Thursday, September 08, 2022

Vaccine Aparheid

 Data show that only one in seven people are fully covid vaccinated in low-income countries. In contrast, almost three in four people have been fully vaccinated for a year in high-income countries. 

Fatima Hassan, human rights lawyer and founder of South African-based In the case of COVID-19, many saw the international rules that allow pharmaceutical companies to protect their intellectual property (IP) as simply reinforcing existing disparities between countries.civil society group Health Justice Initiative, sees the current disparity in Monkeypox vaccine access as the latest example of the Global South, and Africa especially, being disadvantaged in the global health space.

“We still as Africa don’t have any supplies of monkeypox vaccines, even though as a continent, we’ve been dealing with this disease for a number of years. So on one level, now that it’s become a Global North problem, the vaccines have been found for them, but not for us.”

“We did all those trials; we’ve contributed to the knowledge generation and to the scientific knowledge that allowed [pharmaceutical companies] to get emergency use authorization. But we were not guaranteed supplies or access or preferential access. So the deeper inequity in this entire setup was also that the Global South was asked to participate in the research and the trials, but there was no regulated way of ensuring […] genuine benefit sharing agreements.”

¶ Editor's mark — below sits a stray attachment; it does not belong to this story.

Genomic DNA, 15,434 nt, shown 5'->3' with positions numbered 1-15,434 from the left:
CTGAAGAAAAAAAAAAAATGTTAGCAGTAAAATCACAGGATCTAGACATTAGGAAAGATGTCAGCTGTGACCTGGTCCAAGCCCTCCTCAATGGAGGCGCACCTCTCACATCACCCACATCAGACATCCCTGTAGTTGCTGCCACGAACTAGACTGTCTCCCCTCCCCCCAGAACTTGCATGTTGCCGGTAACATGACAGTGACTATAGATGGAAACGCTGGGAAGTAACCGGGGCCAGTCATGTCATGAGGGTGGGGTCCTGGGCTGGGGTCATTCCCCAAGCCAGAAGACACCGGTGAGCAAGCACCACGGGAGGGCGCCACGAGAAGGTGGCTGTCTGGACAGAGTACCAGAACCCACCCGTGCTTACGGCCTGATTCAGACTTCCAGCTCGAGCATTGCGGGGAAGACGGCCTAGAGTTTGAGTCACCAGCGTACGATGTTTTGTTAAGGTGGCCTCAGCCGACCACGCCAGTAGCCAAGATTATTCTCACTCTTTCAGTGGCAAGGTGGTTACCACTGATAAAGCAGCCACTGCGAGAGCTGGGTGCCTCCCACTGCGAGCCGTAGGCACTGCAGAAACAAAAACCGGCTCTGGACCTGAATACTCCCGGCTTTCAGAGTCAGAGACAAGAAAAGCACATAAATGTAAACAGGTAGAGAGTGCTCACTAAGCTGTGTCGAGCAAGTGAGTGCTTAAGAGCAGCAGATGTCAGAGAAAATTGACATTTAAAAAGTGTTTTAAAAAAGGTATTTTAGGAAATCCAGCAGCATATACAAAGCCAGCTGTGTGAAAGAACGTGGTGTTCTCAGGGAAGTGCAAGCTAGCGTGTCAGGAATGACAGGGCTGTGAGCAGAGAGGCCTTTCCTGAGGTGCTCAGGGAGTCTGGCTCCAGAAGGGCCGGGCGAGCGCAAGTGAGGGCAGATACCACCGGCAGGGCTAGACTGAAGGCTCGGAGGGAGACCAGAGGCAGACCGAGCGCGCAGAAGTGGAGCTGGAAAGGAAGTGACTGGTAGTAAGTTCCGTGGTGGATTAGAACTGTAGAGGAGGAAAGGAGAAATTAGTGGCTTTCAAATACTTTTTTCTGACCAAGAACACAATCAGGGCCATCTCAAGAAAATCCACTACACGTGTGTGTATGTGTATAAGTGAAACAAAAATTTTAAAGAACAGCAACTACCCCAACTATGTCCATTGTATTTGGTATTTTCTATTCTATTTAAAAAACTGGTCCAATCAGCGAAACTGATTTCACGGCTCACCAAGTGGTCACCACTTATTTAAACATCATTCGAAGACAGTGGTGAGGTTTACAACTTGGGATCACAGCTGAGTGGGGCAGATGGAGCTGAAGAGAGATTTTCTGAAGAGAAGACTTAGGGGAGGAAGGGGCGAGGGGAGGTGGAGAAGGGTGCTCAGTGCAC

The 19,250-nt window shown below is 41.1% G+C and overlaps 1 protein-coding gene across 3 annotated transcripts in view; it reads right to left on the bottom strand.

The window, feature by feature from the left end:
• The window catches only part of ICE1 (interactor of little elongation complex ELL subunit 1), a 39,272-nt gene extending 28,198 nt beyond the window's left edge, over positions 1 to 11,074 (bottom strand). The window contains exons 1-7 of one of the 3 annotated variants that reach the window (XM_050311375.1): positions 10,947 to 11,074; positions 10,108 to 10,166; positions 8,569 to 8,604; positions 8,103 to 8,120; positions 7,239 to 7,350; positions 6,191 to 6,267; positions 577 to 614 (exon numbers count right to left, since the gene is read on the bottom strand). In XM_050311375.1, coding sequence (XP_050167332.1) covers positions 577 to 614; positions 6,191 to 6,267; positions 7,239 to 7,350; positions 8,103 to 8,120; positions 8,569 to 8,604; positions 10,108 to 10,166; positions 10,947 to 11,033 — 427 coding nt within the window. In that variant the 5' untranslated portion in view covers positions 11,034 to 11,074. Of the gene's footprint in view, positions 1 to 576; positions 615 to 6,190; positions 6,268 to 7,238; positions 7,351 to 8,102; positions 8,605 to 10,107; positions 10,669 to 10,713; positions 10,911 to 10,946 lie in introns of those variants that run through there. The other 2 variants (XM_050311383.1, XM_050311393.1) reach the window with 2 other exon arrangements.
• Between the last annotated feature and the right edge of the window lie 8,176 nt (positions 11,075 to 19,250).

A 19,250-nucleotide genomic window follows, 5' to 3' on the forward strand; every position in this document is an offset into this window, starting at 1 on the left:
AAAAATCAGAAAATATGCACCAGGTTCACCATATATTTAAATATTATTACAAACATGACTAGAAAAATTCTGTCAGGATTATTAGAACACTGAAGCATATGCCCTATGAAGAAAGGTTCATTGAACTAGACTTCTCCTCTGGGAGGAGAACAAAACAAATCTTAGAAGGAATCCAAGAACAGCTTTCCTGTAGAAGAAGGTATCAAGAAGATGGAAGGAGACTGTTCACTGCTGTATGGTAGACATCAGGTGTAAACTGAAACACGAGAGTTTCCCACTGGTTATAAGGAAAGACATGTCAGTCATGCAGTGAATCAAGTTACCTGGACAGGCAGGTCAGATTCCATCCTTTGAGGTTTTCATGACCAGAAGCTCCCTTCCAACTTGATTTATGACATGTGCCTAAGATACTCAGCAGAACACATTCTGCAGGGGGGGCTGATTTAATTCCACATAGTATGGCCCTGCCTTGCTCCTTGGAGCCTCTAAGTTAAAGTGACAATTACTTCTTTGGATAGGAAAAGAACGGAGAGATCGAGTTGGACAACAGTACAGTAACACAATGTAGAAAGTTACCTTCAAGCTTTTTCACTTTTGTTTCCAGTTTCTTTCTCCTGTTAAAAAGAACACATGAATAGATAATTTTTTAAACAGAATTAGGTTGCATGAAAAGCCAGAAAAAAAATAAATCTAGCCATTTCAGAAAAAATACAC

Monkeypox can be combated with smallpox vaccines, which are 85 percent effective against the virus. Since the disease was eradicated in 1980, the WHO has had 31 million doses set aside for a rapid response in case smallpox should re-emerge. The organization is currently assessing the potency of this stockpile and whether it can be deployed against Monkeypox.

However, these doses have never been distributed in Africa, where Monkeypox has circulated since the 1970s. The continent is also facing a much higher death rate. When the WHO declared a global health emergency, the only deaths recorded were from West and Central Africa, where 4.7 percent of people who contracted the disease had died.

Several wealthy countries signed contracts with pharmaceutical companies, helping finance private sector research and development, in exchange for prioritized access to vaccine supply. When companies eventually developed successful vaccines, the technology they used was restricted from being shared with the global community. Nations that lacked both the technology and the resources to purchase on the open market resources had to rely on vaccine donations from rich countries that came several months later.

Inequitable Health Responses Underscore Need for More Self-Sufficiency | Inter Press Service (

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